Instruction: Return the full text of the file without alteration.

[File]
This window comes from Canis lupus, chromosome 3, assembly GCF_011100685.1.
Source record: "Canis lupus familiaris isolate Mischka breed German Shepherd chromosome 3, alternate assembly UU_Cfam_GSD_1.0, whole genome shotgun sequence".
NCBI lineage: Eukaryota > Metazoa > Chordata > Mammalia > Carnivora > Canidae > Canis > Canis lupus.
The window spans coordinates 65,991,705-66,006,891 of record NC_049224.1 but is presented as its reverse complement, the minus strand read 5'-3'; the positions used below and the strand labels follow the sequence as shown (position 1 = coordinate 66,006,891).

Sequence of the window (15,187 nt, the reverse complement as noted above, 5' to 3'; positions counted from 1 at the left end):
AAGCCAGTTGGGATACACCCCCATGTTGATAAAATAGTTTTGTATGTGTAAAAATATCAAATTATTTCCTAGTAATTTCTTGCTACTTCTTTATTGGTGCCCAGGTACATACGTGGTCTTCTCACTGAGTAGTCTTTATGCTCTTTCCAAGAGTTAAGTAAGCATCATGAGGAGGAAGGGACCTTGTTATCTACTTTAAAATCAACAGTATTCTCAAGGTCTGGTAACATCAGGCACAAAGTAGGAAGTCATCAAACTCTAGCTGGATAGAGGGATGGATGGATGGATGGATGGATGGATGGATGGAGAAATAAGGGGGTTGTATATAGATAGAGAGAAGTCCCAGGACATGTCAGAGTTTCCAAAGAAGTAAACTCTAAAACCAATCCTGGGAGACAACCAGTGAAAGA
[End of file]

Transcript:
This window comes from Canis lupus, chromosome 3, assembly GCF_011100685.1.
Source record: "Canis lupus familiaris isolate Mischka breed German Shepherd chromosome 3, alternate assembly UU_Cfam_GSD_1.0, whole genome shotgun sequence".
NCBI lineage: Eukaryota > Metazoa > Chordata > Mammalia > Carnivora > Canidae > Canis > Canis lupus.
The window spans coordinates 65,991,705-66,006,891 of record NC_049224.1 but is presented as its reverse complement, the minus strand read 5'-3'; the positions used below and the strand labels follow the sequence as shown (position 1 = coordinate 66,006,891).

Sequence of the window (15,187 nt, the reverse complement as noted above, 5' to 3'; positions counted from 1 at the left end):
AAGCCAGTTGGGATACACCCCCATGTTGATAAAATAGTTTTGTATGTGTAAAAATATCAAATTATTTCCTAGTAATTTCTTGCTACTTCTTTATTGGTGCCCAGGTACATACGTGGTCTTCTCACTGAGTAGTCTTTATGCTCTTTCCAAGAGTTAAGTAAGCATCATGAGGAGGAAGGGACCTTGTTATCTACTTTAAAATCAACAGTATTCTCAAGGTCTGGTAACATCAGGCACAAAGTAGGAAGTCATCAAACTCTAGCTGGATAGAGGGATGGATGGATGGATGGATGGATGGATGGATGGAGAAATAAGGGGGTTGTATATAGATAGAGAGAAGTCCCAGGACATGTCAGAGTTTCCAAAGAAGTAAACTCTAAAACCAATCCTGGGAGACAACCAGTGAAAGA